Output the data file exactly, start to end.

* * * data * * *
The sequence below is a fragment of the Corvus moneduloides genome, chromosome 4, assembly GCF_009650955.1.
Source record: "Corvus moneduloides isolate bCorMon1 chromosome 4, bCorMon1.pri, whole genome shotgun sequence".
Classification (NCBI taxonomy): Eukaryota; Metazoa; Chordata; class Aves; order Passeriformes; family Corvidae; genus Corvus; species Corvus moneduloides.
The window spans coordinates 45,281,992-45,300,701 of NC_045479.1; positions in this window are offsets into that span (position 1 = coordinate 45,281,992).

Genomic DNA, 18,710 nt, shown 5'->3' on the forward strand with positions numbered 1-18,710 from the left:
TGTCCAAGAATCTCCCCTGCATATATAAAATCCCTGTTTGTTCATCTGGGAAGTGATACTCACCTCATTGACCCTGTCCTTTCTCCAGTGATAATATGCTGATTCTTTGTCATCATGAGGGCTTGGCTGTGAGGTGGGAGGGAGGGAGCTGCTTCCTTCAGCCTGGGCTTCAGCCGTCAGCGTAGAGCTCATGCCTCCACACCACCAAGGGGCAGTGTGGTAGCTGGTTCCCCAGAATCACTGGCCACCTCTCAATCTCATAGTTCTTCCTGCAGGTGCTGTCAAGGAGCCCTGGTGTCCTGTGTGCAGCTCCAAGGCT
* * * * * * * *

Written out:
The sequence below is a fragment of the Corvus moneduloides genome, chromosome 4, assembly GCF_009650955.1.
Source record: "Corvus moneduloides isolate bCorMon1 chromosome 4, bCorMon1.pri, whole genome shotgun sequence".
Classification (NCBI taxonomy): Eukaryota; Metazoa; Chordata; class Aves; order Passeriformes; family Corvidae; genus Corvus; species Corvus moneduloides.
The window spans coordinates 45,281,992-45,300,701 of NC_045479.1; positions in this window are offsets into that span (position 1 = coordinate 45,281,992).

Genomic DNA, 18,710 nt, shown 5'->3' on the forward strand with positions numbered 1-18,710 from the left:
TGTCCAAGAATCTCCCCTGCATATATAAAATCCCTGTTTGTTCATCTGGGAAGTGATACTCACCTCATTGACCCTGTCCTTTCTCCAGTGATAATATGCTGATTCTTTGTCATCATGAGGGCTTGGCTGTGAGGTGGGAGGGAGGGAGCTGCTTCCTTCAGCCTGGGCTTCAGCCGTCAGCGTAGAGCTCATGCCTCCACACCACCAAGGGGCAGTGTGGTAGCTGGTTCCCCAGAATCACTGGCCACCTCTCAATCTCATAGTTCTTCCTGCAGGTGCTGTCAAGGAGCCCTGGTGTCCTGTGTGCAGCTCCAAGGCT